26 November, 2015 05:30

Do it.


27 October, 2015 13:24

What would you do?

If you’ve ever watched the show, “what would you do?” You know that humans on camera are set up with a complex ethical equation, and we get to watch then make a choice. I first met the host of that show, John Quinones, on an airplane to Latin America.

We were both headed there for the same thing – to observe and work an airplane crash. But we were on opposite teams. I was the crisis worker who made him put his cameras away so that he couldn’t film the wreckage. He was the news guy chasing the story.

His current show makes you think… About your own choices.

I have had relationships begin and others end – because of a humans personal choice. I witnessed a man holding a baby in an orphanage in Romania and I married him.

I witnessed a CEO client who owns four homes, two lamborghinis and a jet tell a homeless man he was a bum and I fired him. He wanted a library of books. I wasn’t interested.

Yesterday I encountered a Romania gypsy (as the locals call them) on the street outside target with her child. Target, in suburban America.
Her sign said: please help. Hungry. Need money.
They looked like this.

A year prior I had seen a similar looking family on a completely different street corner in a different city. My heart went out to them – the entire family of five – and I brought them home to my house and gave them a meal, a talk, a prayer, and money and sent them on their way.

Later that week I read an article where the writer reported about bands of Romanian gypsies staying at hotels and how it was a scam, and they stood on street corners and traveled through cities taking money from people. They often use their kids, to tug at your heart. Wow. I thought at the time. It wasn’t random.
My eyes were opened.

Yesterday when I saw the mother and child
as I was leaving the store I stopped.
Looked her in the eye. Their eyes are a greenish hazel. Like the color of the national geographic poignant photo.

Buna! I said joyfully.
Her eyes lit up and she smiled a beautiful smile, missing and cracked teeth.
“Buna!” She said back.
“You’re from Romania!” I said confidently.
“Da, da,” she nodded excitedly – amazed that I knew.
“Te u besc,” I said, offering her the food in my cart. I bagged up the extra food into two bags and handed one to her and the other to her young daughter.

Now what’s really wild about that, is that I had bought double food of almost everything.
And things we never eat. Double cupcakes double burgers double soda. I definitely don’t those things. As I was checking out, I said; why did I buy double? As I walked out of the store I knew why.

Can I bless you? I asked.
I put my hand on her head and her child’s head and gave them a big positive blessing in Romanian and walked away.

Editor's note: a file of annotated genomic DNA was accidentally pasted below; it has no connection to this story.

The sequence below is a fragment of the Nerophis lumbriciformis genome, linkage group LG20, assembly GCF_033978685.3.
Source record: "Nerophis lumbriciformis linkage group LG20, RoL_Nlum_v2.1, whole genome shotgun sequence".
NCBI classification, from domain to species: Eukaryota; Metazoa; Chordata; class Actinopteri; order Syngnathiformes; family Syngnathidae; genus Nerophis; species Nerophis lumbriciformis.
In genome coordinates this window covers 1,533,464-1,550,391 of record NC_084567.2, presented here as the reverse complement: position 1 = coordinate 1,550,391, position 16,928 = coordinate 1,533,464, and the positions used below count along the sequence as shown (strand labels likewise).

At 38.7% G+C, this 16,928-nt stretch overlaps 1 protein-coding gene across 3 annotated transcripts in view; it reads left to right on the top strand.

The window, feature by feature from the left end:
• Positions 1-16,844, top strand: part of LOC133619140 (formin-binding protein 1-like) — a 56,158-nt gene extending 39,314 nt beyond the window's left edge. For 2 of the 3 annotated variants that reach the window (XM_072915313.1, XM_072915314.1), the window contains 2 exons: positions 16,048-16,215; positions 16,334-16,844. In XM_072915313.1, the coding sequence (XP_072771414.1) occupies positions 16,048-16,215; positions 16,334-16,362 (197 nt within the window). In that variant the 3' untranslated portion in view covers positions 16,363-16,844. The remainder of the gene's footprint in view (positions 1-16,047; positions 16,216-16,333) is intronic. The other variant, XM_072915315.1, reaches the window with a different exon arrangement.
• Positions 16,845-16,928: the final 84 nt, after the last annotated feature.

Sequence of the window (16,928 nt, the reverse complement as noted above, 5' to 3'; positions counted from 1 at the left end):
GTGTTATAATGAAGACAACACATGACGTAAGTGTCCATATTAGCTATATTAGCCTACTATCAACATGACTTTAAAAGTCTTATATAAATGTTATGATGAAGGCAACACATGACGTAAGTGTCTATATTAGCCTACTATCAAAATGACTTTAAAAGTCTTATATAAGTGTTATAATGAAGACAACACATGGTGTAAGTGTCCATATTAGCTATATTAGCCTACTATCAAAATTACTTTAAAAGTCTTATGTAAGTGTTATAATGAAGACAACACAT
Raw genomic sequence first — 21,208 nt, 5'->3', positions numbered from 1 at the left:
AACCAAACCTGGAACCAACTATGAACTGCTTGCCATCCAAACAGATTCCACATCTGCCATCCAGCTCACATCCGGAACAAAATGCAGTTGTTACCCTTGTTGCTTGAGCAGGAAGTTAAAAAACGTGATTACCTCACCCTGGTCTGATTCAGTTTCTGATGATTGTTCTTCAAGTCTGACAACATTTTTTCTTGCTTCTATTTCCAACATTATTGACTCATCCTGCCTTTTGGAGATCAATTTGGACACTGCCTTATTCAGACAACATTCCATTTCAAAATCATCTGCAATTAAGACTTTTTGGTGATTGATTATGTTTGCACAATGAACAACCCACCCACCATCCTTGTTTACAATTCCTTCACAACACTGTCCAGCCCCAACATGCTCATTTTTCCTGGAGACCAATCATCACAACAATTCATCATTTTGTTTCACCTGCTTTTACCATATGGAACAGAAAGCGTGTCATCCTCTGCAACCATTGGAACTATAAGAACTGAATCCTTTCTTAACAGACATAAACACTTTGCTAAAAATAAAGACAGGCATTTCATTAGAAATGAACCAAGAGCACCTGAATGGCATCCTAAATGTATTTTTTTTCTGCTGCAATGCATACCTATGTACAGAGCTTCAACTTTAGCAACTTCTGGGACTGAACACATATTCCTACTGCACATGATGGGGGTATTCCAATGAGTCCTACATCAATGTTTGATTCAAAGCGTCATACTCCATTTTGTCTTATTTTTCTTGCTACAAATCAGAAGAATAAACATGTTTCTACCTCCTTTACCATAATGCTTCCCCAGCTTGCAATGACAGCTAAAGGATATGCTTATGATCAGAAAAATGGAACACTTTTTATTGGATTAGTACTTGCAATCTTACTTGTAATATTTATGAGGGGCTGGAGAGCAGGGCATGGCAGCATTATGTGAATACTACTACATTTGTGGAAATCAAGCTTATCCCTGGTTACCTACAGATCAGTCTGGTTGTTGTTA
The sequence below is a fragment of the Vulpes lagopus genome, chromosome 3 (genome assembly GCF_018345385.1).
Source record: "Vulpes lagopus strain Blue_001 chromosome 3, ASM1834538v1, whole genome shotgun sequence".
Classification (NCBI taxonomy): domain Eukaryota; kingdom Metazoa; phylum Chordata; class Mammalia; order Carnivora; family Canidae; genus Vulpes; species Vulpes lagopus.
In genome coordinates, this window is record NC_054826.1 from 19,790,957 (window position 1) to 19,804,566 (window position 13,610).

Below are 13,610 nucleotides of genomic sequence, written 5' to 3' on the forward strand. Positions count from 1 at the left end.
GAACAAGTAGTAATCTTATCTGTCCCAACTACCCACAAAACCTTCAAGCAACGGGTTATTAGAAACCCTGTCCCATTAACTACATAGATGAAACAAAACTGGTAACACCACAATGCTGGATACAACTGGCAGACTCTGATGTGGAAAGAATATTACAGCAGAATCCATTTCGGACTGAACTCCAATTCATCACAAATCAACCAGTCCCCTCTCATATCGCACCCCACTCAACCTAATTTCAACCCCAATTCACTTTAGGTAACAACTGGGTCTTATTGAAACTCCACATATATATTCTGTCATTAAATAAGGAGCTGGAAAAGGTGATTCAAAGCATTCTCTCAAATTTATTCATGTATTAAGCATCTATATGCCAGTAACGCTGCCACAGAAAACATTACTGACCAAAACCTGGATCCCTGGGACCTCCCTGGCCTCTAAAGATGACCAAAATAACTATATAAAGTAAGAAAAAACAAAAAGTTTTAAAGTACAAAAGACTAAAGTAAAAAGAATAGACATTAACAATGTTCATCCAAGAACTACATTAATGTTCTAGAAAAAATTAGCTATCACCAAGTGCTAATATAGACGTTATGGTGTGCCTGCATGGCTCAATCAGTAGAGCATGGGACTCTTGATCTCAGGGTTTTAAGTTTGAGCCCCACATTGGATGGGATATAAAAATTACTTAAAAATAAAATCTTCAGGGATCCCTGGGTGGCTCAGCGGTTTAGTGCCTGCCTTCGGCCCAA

That child noticed. The look in her eyes was pure gratitude and amazement. The love and gratitude of an innocent child.

Not only did they get food, but that kid got a huge bag of candy, cupcakes, and every junk food treat a kid could want!

What if it was a so called scam? Well, obviously it was. It wasn’t their first time doing it.

What if we reframed our desire for so called justice? What if we focused on abundance in that moment – and being a shining example. That child will either grow up a beggar or make a decision to be like me and work hard to change the world.

Humans are humans. We all need to eat.
It’s only my role to be the light and deliver words – that change lives.

It’s one thing to do that when there’s a stranger in need. But an entirely different thing to set aside your ego and pride and do it all over again when you have read that the stranger in need begs for a living, and that it’s their job. Some people would lecture or shame them. Others will say, “you’re enabling them. Teach them a lesson!”

Many people I know would think, “haha I know these people. They’re con artists” and proceed to give them a verbal beat down in front of their child. It never occurred to me to do that.

No one was watching and the kids weren’t with me. There was no reason for my giving except giving.

You’ve got double.
More than enough.
Give, and give without even asking why.
Because whether you realize it or not, someone once gave to you in your time of need – without asking questions.

Tammy Kling

As featured on the Discovery Channel, Wall Street Journal, Oprah and Huffington Post;

26 May, 2015 06:27


Warrior: I love the breakdown of the word.

War. I. or.

(Or what?)

If you break down the word, you see War first, which is what life sometimes feels like. There are times you war for your soul, your family, your relationships. And, you. When your health and fitness takes a backseat – nothing else feels right.

Or what? The or in the word warrior,